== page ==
Here’s Why Today’s Google Doodle Honors the Popular Bubble Tea

Here’s Why Today’s Google Doodle Honors the Popular Bubble Tea

Bubble tea, a famous Taiwanese drink, rose to worldwide prominence in the 1980s. Here are some tales from the Star on the popular boba tea beverage.

Have you ever wondered why your Google search bar displays an animation of a dog wearing a chef’s hat creating bubble tea?

The refreshing Taiwanese beverage that became a great worldwide success in the 1980s is the subject of Monday’s Google Doodle.

For the uninformed, bubble tea is just tea mixed with milk or fruit syrup and topped with tapioca balls. As stores throughout the globe create their own versions of the famous drink, the flavor options are nearly limitless.

When you click on the Doodle, you’ll be sent to a minigame in which Taiwan’s Indigenous Formosan Mountain Dog runs a bubble tea business in a wet forest. You are entrusted with filling the cup to the proper line, giving you a star for your efforts. A cast of familiar previous Doodle characters joins the dog.

Today we celebrate the Taiwanese drink that has gained global popularity — bubble tea! Doodle artists Sophie Diao & Celine You hand-drew all elements of the interactive Doodle!

Google’s latest Doodle pays tribute to the bubble tea emoji, which was established three years ago and has since immortalized the drink’s position in popular culture.

Bubble tea, also known as boba tea or pearl milk tea, has its origins in Taiwan’s centuries-old tea culture. It became famous throughout Asia and North America in the 1980s, thanks to waves of Taiwanese immigrants who brought the recipe with them.

According to Merriam-Webster, the phrase was first used in 1993.

Here’s a selection of past Star pieces about bubble tea, including a design café in Toronto and instructions for making it at home.

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Meet Benkei Hime, a new design and bubble tea shop in Toronto.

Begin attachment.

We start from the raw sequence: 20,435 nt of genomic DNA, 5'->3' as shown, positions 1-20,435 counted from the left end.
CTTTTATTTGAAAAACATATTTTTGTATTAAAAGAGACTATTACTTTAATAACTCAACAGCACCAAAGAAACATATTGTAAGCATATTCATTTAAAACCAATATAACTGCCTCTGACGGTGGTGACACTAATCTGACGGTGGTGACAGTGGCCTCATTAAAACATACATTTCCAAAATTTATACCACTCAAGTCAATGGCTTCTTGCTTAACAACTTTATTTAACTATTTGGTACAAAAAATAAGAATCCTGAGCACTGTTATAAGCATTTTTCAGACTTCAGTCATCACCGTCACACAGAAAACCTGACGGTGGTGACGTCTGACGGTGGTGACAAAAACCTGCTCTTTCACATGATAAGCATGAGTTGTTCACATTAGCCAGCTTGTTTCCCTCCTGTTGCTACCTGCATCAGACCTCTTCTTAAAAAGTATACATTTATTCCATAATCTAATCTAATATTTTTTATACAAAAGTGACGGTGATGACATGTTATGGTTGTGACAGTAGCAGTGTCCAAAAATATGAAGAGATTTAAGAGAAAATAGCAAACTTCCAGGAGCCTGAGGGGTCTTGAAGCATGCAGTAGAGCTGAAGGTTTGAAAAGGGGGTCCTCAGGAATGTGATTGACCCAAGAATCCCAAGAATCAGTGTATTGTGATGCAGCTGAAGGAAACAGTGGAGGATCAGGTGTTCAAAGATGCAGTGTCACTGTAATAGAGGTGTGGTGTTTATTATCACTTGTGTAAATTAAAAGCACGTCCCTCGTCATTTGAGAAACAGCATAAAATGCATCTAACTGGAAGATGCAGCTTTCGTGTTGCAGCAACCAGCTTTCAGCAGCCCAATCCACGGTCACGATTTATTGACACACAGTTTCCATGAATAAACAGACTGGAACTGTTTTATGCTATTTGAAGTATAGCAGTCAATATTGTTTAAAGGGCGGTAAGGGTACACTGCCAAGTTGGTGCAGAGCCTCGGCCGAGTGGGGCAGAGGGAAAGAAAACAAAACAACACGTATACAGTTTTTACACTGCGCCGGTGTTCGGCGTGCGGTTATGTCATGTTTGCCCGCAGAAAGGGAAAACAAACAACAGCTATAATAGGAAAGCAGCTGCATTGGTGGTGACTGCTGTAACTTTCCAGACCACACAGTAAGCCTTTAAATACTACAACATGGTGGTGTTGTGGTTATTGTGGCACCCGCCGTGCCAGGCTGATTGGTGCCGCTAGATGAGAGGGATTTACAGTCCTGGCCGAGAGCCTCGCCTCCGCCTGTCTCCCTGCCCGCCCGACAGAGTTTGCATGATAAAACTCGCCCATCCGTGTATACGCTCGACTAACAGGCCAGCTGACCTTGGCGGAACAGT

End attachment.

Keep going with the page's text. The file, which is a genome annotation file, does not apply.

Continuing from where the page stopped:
Madison Wong, a digital producer for The Star, evaluates the café and boutique Benkei Hime in Toronto’s Eaton Centre. This out-of-the-ordinary bubble tea shop also offers products produced by foreign and local artists, such as apparel and home furnishings.

Here’s how to brew bubble tea like an expert at home.
Hyun Jung Kim, proprietor of Toronto’s Core Bubble Tea, inspired this recipe. While it illustrates how to make a conventional milk tea, it also advises you may top it with aloe vera jelly or add a shot of espresso to make it into a latte.

Karon Liu, a culinary writer for the Star, explains how to prepare a chocolate-Nutella malt shake with tapioca pearls and proposes adding alcohol to spice things up.

To create handmade marshmallows, combine bubble tea powder and water.

Liu interviews Michaela Hapak, corporate pastry chef of the Icon Legacy Hospitality company at the time, and learns how to create gourmet marshmallows out of bubble tea powder in this piece. He makes the recipe available to readers.

Is Chati me’s milk tea too sweet to drink on a daily basis? The Meal

This article is part of The Dish, a Star series that breaks down the nutritional content of Torontonians’ favorite foods.

The bubble tea craze in Vancouver is revitalizing historic neighborhoods, but can the trend last?
The Vancouver Star studied the rise of the bubble tea craze in 2019. “While bubble tea and dessert stores are transforming the face of neighborhoods, the effects may be fleeting. “Those in the industry anticipate bubble tea will be just another culinary sensation that will fizzle out,” writes Jenny Peng, a former Vancouver Star writer.

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Four years later, Doodle’s celebration of bubble tea demonstrates that its fan base is as strong as ever.

Please share your favorite bubble tea location in the city in the comments.

Avijit Ghosh